These 6 fitness myths have stalled the progress of many motivated lifters. Break through the mistruth and become a wiser, stronger you!

itness has its own share of tall tales. You've heard the ones about sculpting your six-pack with daily high-rep crunches, right? How about the little boy whose knees fell off after a single squat? Far too many of us have let our lives be steered by these yarns over the years, with nothing to show for it in the end. You deserve better!

To help separate myth from reality, we turned to two EAS athletes who have seen and heard all sorts of pumped-up fitness parables over the course of their careers: active duty Coast Guard member Steven Lopez and NPC bikini competitor Nikki Walter.

Here's what they had to say about six of the most persistent legends passed down through generations of iron enthusiasts.

Myth 1: Crunches Are Necessary For A Six-Pack

We get it: crunches burn so much when you do them they simply must be building something, right? Alas, wrong. Even the best direct ab exercises only strengthen the muscles underneath the flab. That doesn't mean they're not useful, but rather that they're only useful at certain times for certain goals.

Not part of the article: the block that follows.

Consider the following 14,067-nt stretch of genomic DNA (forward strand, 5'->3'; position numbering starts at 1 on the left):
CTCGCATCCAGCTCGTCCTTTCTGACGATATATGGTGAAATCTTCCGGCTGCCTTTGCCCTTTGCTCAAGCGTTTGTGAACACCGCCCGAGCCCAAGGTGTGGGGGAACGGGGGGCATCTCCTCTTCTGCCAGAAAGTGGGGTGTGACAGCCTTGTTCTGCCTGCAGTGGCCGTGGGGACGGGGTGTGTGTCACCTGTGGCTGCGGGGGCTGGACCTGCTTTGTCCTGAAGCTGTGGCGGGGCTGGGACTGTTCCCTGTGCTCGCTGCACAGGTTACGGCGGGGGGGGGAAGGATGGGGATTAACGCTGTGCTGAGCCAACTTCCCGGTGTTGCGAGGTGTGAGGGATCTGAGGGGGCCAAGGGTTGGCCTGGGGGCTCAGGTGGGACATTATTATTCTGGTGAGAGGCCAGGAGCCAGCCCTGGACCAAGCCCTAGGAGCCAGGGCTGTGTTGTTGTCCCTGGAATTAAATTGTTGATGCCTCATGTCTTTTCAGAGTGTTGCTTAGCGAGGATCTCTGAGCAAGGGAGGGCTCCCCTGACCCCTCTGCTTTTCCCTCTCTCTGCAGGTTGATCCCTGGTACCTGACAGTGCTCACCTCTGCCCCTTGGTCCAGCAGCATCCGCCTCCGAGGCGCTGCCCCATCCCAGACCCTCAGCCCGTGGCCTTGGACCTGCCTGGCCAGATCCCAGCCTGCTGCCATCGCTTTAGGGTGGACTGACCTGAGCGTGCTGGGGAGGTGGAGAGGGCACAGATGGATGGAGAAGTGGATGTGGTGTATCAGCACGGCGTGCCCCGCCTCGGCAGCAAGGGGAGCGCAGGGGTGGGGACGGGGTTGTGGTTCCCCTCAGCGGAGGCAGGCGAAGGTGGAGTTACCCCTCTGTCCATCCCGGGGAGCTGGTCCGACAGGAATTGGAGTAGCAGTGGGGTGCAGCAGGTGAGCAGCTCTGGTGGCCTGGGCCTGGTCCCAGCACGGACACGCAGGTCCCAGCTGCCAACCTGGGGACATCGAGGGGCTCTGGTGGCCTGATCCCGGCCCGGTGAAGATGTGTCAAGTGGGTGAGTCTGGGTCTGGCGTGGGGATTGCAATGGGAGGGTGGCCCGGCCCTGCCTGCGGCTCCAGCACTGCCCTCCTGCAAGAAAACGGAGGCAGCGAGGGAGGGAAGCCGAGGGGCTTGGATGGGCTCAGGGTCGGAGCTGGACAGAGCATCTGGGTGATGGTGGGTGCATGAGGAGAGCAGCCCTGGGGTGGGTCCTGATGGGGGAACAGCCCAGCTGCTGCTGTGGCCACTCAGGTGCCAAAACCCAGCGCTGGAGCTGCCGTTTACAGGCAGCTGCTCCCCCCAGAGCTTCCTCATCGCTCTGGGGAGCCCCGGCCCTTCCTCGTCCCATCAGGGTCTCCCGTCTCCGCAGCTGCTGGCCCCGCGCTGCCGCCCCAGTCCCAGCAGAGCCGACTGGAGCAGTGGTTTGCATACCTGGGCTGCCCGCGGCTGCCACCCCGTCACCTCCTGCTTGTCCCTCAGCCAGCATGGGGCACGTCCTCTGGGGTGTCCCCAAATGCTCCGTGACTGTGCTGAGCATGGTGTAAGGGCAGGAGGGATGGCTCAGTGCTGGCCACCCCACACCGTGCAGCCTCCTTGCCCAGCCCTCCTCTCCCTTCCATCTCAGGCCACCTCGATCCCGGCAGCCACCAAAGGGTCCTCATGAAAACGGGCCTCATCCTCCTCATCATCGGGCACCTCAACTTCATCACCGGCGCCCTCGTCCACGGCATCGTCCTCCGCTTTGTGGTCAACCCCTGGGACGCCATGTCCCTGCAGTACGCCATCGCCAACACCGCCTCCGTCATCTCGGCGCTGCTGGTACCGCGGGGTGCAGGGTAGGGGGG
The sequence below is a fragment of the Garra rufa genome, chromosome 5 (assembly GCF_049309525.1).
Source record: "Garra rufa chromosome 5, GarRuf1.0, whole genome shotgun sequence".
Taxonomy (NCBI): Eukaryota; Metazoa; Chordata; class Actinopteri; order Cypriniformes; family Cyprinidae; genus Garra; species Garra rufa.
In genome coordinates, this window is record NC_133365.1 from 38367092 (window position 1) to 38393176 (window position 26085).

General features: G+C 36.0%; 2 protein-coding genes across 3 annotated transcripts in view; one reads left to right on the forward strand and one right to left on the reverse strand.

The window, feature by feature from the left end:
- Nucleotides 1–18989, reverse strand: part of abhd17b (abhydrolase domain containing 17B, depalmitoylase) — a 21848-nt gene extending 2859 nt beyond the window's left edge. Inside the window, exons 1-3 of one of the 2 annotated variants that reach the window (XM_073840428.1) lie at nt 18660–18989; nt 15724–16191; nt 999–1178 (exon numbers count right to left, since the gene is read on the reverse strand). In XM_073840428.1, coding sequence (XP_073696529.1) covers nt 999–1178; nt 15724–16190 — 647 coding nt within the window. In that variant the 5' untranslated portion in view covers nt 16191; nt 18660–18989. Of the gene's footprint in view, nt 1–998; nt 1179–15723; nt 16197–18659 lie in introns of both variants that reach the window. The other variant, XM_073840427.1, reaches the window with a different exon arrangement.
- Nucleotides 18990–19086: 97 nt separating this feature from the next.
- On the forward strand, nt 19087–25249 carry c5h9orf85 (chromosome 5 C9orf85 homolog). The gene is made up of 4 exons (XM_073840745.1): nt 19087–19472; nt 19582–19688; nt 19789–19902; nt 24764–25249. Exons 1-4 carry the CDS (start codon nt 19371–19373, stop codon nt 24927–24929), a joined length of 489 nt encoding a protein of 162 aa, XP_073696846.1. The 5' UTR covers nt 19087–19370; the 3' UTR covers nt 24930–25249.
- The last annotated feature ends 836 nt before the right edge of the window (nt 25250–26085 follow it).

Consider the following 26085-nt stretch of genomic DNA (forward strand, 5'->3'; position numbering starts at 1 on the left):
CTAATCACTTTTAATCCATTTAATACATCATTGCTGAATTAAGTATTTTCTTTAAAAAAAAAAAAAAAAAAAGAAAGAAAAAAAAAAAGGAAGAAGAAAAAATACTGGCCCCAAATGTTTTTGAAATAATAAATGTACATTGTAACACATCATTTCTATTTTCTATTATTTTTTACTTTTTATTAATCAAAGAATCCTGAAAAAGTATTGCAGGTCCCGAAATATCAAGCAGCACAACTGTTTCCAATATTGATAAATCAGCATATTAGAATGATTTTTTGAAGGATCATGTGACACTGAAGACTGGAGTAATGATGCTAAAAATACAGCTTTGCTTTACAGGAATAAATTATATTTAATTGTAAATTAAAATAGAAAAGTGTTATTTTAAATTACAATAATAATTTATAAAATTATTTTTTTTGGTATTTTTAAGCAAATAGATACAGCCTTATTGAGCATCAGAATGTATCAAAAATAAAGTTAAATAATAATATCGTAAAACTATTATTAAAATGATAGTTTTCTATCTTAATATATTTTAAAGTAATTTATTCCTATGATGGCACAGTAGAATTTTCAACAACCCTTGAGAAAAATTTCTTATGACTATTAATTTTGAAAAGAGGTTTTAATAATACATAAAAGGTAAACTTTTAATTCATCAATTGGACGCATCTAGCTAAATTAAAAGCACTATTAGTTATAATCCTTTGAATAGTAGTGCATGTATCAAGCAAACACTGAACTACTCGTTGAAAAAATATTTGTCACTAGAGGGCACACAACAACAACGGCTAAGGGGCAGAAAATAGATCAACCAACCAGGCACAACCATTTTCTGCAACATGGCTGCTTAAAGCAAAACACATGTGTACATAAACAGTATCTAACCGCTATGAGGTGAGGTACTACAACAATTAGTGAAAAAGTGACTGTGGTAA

"Listen, we all have 'abs,' regardless of how high our body-fat percentage is," Lopez explains. "It's when you diet and exercise the whole body that those muscles become more visible. The key to a chiseled six-pack is sticking to a good overall workout routine and clean diet."

Front squats torch your six-pack muscles and plenty more. Are you doing them?

Got that? The overall quality of your approach is far more important than any small part. This is what Bill Geiger was writing about when he described the EAS Muscle-Building Pyramid: Start with the big, and then work your way to the small.

"Yes, exercises that directly work the abdominals can make the muscles more detailed and defined," Lopez points out. "But that effort will only pay off when you peel away the layer of body fat over them. So start there."

Just to be clear, a crunch is also not unique in its ability to work the "six-pack muscles" of the rectus abdominus. All of the following absolutely scorch the rectus and every other ab muscle, creating core strength that can carry over to everything else you do in the gym!

Exercises that work the six pack muscles and then some:

Myth 2: Tons Of Cardio Is Necessary To Get Even A Little Lean

Slow-and-low cardiovascular training is a great tool—in the right time, amount, and place. But if you want to lose fat, you probably need less of it than you think, unless you're already lean and looking to get leaner.